Once Wirfel gets out of prison, he’ll need to serve three years of supervised release and pay a $100 assessment and $500 in community restitution.
Wirfel is also facing felony counts of conspiracy to deliver a controlled substance and delivery of a controlled substance plus additional misdemeanors in Park County that all relate to an alleged delivery in February; in that case, Wirfel is alleged to have sold roughly a half-ounce of meth to 41-year-old Shane Scheid at the Gooseberry Creek Rest Area, who in turn is alleged to have brought some of the meth to Kelly Brainerd, 40. Both Scheid, who remains in custody, and Brainerd, who is out on bond, have pleaded not guilty.
After learning of the allegation that Wirfel was involved in a Nov. 4 drug deal, Deputy Park County Attorney Jack Hatfield moved to revoke his $10,000 surety bond and have the cash forfeited to the state.
In announcing Castillo’s and Wirfel’s sentences on Tuesday, the U.S. Attorney’s Office described the co-defendants as having been involved in “a drug trafficking ring that was responsible for bringing large quantities of fentanyl into the Cody area.”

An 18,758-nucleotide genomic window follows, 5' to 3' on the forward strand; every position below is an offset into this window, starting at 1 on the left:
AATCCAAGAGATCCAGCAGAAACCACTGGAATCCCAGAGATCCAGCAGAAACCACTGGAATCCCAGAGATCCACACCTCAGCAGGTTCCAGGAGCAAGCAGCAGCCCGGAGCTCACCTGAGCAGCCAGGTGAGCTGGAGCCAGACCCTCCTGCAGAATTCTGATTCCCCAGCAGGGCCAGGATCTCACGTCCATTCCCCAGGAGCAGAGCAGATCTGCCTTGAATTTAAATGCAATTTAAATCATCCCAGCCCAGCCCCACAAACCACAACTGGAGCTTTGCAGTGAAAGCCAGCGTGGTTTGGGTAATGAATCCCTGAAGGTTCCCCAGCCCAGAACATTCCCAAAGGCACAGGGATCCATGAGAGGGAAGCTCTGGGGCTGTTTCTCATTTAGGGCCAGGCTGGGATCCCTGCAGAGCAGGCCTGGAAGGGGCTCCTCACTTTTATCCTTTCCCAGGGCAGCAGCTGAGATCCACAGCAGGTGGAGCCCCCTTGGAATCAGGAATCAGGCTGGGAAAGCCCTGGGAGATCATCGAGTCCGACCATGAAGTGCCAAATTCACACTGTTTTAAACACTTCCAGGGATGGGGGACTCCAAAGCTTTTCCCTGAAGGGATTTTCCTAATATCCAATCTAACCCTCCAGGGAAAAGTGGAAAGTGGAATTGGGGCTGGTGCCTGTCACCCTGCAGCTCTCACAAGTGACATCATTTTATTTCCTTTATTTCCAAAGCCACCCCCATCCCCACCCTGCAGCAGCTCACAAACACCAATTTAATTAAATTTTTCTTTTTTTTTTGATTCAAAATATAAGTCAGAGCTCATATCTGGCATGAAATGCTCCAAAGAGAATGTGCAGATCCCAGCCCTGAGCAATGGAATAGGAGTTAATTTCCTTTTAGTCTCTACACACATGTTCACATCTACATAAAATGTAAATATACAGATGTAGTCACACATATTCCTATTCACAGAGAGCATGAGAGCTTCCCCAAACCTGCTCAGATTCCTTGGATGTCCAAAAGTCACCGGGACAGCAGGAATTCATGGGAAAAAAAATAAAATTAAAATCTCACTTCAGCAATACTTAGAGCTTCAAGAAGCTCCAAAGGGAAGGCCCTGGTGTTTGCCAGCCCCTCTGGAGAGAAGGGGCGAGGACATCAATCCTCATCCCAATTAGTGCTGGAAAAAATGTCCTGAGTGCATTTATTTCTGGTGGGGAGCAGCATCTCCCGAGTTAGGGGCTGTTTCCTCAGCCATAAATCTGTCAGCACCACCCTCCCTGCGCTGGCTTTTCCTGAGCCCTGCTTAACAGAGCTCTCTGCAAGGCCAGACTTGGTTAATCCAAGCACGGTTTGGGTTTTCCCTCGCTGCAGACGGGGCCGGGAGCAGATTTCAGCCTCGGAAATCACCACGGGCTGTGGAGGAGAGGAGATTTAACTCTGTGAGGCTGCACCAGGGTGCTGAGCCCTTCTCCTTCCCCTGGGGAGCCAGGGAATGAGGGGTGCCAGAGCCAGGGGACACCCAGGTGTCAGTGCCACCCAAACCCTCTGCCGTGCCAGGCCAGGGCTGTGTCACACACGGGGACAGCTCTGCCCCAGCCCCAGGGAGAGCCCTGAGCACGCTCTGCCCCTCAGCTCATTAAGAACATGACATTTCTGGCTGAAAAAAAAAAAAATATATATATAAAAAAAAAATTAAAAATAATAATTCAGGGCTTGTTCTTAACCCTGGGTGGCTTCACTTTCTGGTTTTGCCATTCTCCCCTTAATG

“This is an ongoing investigation with multiple people being investigated,” Lori Hogan, a spokeswoman for the office, added in an email.
Meanwhile, another Casper man, 30-year-old Albert R.J. Gaines, is facing felony counts of burglary and theft for allegedly breaking into Wirfel’s apartment shortly in late February or March.
According to charging documents, not long after Wirfel’s Feb. 28 arrest, someone broke out a window and stole thousands of dollars worth of items. A number of items were reported missing, but Cody Police Detective Scott Burlingame wrote that most were “high-end collectible sneakers,” including a pair valued at roughly $3,500.
Gaines was identified as a potential suspect and Burlingame said DCI believed “there was a possible drug [nexus] between Wirfel and Gaines.”
Gaines was arrested in Casper in March and a subsequent search of his vehicle and motel room reportedly turned up nearly 400 grams of apparent meth, almost 100 grams of fentanyl and records of apparent sales. That led to felony drug charges in Natrona County.
Casper police also spotted shoes and other items in Gaines’ motel room that Wirfel later identified as having been stolen from his apartment. That helped build the Park County case.
Court records show that Gaines picked up additional state and federal charges following two incidents in June, in which he was allegedly caught with drugs and multiple firearms — including a Glock 17 handgun that had been made fully automatic.
Gaines, who remains in custody at the Natrona County Detention Center, has yet to make an appearance on the Cody burglary allegations.
As for Wirfel, Park County prosecutors filed a motion Monday seeking to have him transferred from federal custody to the county for a Dec. 7 appearance in district court.